Commercial Asparagus Planting Guide

Jersey male hybrids are perennial vegetables that can thrive for 15 years or more. They have been shown to substantially outperform the older open pollinated varieties in disease resistance and crop yield. To obtain these results, proper care is essential; a lack of care will result in a poor stand and a low yielding field. Following are recommendations for planting and maintenance of a Jersey male hybrid asparagus field.

TEMPERATURE, SOIL, AND FERTILIZATION - Asparagus grows best under maximum photosynthesis conditions: a long growing season and sunny days. Ideal day temperatures during the growing season are 75 to 85 degrees F with night temperatures 60 to 70 degrees F.

Asparagus is most productive on deep, well-drained sandy loam soils, but it will do well on other soils if it has good drainage. Asparagus plants lose vigor, become more susceptible to root rot, and die in poorly drained areas or following prolonged high rainfall. It is very important to test your soil annually to determine pH and fertilizer requirements. Asparagus grows best when the pH is between 6.7 and 7.0. Nitrogen should be applied at a rate of 75 lbs. of actual nitrogen per acre, phosphorous at 250 lbs. per acre, and potassium at 300 lbs. per acre.

PLANTING CROWNS - Use only healthy one-year-old crowns that are free of Fusarium root rot. (Our crowns are inspected by the New Jersey Department of Agriculture and are free of Fusarium.)

Prepare your field by broadcasting fertilizer at the above rates and working it in. Using a lister plow or middle buster, open a V-trench 6-8 inches deep. The Jersey Male Hybrids have been found to perform best when planted 6-8 inches deep. Apply super triple superphosphate (0-46-0) in the bottom of the trench at a rate of 200 lbs. per acre. (This is in addition to the phosphorous that was applied earlier.) Research has shown that the crowns will grow more vigorously when 0-46-0 is used. It will not burn the crowns.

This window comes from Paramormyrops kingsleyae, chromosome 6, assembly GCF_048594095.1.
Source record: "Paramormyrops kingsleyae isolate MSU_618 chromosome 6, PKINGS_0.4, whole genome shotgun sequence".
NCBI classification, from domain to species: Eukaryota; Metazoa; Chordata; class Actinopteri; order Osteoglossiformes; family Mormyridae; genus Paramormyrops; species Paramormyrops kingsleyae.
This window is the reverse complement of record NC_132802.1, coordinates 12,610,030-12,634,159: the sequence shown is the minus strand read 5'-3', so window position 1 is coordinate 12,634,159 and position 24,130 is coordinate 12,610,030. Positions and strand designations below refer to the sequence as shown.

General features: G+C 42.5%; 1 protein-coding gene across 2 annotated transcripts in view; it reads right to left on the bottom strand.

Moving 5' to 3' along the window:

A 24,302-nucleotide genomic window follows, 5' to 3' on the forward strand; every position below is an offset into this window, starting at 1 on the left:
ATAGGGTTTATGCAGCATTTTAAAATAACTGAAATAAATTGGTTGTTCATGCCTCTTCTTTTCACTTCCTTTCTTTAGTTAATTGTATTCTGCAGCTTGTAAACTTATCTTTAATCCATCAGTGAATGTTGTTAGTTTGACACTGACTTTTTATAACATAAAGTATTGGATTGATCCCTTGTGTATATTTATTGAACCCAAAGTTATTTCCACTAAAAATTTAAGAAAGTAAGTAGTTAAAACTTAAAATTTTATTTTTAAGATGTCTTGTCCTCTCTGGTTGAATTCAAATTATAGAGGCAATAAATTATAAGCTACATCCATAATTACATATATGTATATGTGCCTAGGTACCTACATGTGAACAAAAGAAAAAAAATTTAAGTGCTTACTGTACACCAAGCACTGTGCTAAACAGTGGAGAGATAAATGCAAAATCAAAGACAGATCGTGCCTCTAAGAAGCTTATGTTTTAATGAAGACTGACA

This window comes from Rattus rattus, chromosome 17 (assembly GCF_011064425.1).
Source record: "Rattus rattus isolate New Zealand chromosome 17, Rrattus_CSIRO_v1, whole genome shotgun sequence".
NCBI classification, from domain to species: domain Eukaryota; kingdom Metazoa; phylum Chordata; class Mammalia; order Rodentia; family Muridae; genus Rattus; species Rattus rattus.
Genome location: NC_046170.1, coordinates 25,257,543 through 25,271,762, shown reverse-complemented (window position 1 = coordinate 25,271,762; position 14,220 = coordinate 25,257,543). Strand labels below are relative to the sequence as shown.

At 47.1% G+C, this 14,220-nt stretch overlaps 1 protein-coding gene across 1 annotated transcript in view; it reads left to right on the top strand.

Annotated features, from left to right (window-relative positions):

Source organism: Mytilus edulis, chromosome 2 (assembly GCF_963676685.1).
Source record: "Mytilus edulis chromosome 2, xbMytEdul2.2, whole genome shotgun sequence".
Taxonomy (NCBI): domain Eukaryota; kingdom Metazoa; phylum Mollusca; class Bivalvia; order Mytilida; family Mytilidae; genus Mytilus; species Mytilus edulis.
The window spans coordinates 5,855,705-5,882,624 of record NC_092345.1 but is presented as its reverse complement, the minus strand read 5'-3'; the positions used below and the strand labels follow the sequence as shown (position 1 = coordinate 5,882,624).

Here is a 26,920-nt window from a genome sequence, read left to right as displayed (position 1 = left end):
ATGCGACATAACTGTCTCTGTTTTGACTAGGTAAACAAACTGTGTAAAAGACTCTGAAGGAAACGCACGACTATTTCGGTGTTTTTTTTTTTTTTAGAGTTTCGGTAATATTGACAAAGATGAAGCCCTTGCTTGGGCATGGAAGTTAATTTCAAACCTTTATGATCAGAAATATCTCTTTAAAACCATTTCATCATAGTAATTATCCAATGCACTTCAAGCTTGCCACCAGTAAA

Drop the crowns in the trench. The buds do not have to be facing up. We suggest laying them on their sides. Distance between crowns (bud to bud) is determined by the spear diameter required. A thick spear (1/2 inch - 3/4 inch) is obtained by planting the crowns 10-12 inches apart. A thinner spear (3/8 inch - 5/8 inch) is obtained by planting 6-8 inches apart. Once the crowns are placed in the trench, cover them with 1-2 inches of soil. Cover as soon as possible to prevent any sun damage.

The distance between rows is usually determined by the spacing of your equipment. We recommend planting no closer than 4.5 feet between rows. Jersey male varieties are very vigorous in their growth. If planted too close together, their ferns will become very dense and restrict air circulation. This creates a stagnant atmosphere where diseases can easily take hold and flourish.

As the asparagus grows, gradually fill in the trench with soil, being careful to avoid covering any asparagus foliage. The trench should be filled to ground level by the end of the first growing season.Side dress a 5-10-10 fertilizer in late July or early August at the rate your soil test specifies.